‘Putinka’ is generally considered a vodka of Russian origin, but in a village called Lijq in Armenia, people use the term to refer to a newly constructed district. A resident of Putinka explained that they named it in honour of Vladimir Putin, as the district was built with money brought back by seasonal labour migrants from Russia. In this village of 5,277 inhabitants, seasonal labour is the main source of income for the majority of families: 90% of men aged 20-60 regularly leave for Russia in March, mainly for work in the construction industry. In December, when construction season ends, these migrants return to Armenia. This example is not an exception: migrants send about $1.9 billion in annual remittances to Armenia; these serve as a major source of income for about one third of the Armenian population.
The coronavirus pandemic outbreak has put seasonal labour migrants in a very vulnerable situation as a number of them were either forced to return to Armenia or were not able to leave for seasonal work in Russia. Families who heavily rely on remittances face serious socio-economic problems. ‘Borders are shut down, I work abroad for six months to solve my family’s problems throughout the year. How are we supposed to live now?’ wondered Armen, a seasonal worker from the Gegharqunik region. In response to the situation, the Armenian government offered no-interest loans and requested that seasonal migrants currently in Armenia submit information about their professions to the relevant government agencies for finding suitable employment opportunities in the country.
Through in-depth interviews with returned migrants and community leaders in the Gegharqunik region, we analysed new practices and alternative employment strategies of returned labour migrants, in particular the extent to which returned migrants use professional skills, new qualifications, and experiences they have acquired abroad back in their homeland. As a result, we offer four different scenarios of pandemic-coping strategies among seasonal migrants that allow for early predictions for whether the re-establishment of favourable employment conditions in the host country will affect migration trends in Armenia.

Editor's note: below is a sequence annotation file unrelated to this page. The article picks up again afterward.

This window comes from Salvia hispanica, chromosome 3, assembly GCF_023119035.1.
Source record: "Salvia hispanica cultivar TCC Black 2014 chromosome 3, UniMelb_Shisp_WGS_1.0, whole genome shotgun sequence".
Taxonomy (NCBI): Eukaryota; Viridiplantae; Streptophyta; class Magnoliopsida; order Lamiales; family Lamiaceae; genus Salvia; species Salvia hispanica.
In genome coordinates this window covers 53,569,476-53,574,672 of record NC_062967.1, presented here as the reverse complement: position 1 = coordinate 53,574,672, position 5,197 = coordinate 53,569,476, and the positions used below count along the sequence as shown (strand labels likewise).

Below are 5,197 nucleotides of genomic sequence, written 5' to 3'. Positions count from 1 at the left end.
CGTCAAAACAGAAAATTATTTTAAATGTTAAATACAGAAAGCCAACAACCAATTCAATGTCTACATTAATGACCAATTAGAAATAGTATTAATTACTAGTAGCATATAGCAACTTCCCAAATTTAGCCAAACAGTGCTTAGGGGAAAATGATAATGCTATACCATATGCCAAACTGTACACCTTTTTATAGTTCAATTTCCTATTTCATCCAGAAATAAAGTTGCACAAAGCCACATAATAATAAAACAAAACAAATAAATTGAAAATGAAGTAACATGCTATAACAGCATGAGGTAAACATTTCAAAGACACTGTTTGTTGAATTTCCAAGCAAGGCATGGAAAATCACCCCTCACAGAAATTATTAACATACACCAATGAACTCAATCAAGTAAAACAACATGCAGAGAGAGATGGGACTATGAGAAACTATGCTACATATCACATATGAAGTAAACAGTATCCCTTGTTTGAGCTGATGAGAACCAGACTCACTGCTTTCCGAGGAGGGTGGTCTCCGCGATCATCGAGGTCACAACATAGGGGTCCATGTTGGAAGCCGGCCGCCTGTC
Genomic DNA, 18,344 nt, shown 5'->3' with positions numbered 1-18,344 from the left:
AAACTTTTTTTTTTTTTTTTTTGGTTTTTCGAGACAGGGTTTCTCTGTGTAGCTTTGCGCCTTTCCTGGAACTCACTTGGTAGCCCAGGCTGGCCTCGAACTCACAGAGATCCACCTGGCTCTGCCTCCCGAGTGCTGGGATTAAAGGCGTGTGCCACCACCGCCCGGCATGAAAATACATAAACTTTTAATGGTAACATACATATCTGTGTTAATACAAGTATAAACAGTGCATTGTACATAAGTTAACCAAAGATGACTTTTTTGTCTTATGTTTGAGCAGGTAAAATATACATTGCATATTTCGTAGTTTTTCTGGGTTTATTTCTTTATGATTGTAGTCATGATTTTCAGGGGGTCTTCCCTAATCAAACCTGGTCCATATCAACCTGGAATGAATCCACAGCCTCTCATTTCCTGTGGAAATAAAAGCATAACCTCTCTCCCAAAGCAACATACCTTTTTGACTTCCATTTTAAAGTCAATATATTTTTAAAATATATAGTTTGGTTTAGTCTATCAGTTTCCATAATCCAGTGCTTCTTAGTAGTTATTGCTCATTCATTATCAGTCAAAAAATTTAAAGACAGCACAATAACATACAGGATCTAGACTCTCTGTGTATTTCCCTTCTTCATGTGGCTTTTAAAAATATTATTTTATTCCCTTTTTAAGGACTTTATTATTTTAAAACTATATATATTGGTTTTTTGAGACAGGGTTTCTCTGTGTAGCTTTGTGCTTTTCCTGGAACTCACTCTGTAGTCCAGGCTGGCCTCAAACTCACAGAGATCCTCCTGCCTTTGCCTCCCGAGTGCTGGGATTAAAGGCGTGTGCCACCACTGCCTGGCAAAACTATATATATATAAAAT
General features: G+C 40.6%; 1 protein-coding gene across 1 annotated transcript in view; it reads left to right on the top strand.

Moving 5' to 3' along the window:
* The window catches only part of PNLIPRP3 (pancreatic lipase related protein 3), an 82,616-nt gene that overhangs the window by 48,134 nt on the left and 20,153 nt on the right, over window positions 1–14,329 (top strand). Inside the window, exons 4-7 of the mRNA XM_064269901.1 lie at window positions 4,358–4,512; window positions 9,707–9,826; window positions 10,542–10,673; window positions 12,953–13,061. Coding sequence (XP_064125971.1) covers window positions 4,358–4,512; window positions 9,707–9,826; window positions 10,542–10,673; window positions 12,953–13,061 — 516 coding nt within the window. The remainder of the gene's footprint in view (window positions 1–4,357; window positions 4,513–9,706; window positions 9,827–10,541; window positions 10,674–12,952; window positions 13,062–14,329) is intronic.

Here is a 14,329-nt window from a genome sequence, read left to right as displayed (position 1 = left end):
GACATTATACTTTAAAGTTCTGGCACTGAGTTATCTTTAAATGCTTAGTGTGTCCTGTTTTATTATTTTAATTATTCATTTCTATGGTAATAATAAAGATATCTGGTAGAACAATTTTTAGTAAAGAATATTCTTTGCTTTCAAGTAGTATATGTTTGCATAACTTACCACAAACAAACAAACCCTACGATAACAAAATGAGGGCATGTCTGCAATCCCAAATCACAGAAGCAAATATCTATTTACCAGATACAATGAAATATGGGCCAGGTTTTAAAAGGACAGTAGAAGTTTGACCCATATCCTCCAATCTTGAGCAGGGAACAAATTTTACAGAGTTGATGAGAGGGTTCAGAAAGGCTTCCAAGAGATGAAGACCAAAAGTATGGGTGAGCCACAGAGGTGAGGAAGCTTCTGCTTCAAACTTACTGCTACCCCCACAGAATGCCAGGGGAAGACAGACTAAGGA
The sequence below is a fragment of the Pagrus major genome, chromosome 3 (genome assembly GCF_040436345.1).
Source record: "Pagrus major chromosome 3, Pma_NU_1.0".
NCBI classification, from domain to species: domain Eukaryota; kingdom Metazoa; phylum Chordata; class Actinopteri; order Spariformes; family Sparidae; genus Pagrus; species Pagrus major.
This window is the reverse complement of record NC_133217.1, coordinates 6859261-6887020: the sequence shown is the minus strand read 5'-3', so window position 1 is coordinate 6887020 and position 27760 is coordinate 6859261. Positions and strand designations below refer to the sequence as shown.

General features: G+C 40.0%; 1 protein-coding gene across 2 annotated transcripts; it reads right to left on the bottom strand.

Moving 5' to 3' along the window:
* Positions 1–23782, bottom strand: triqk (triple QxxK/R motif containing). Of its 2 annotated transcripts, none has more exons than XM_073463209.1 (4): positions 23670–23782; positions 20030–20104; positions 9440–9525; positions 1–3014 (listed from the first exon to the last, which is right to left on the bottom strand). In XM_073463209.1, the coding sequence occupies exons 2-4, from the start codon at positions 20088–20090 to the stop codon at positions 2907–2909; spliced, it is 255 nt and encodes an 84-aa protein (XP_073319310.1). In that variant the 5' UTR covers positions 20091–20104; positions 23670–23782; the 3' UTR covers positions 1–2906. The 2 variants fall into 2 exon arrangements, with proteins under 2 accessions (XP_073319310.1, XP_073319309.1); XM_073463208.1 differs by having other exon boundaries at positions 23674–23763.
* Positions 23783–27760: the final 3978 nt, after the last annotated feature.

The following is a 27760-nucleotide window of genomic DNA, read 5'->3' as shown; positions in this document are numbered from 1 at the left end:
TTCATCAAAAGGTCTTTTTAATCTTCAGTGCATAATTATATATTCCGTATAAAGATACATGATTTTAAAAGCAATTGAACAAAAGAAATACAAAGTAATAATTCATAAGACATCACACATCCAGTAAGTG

Most migrants reported that they had been doing unskilled work in Russia for years and had not acquired any new professional practices. Armen is a migrant who has worked in Russia for 5 years in the construction sector: ‘Russia has not given anything in terms of learning a new profession’. According to the head of the community, the only remaining possibility for these migrants is purchasing land and doing agricultural work, as the majority do not believe that working in the construction sector in Armenia is profitable. Interviews reveal that these migrants are simply waiting for the borders to be opened, as they want to migrate back to Russia for work.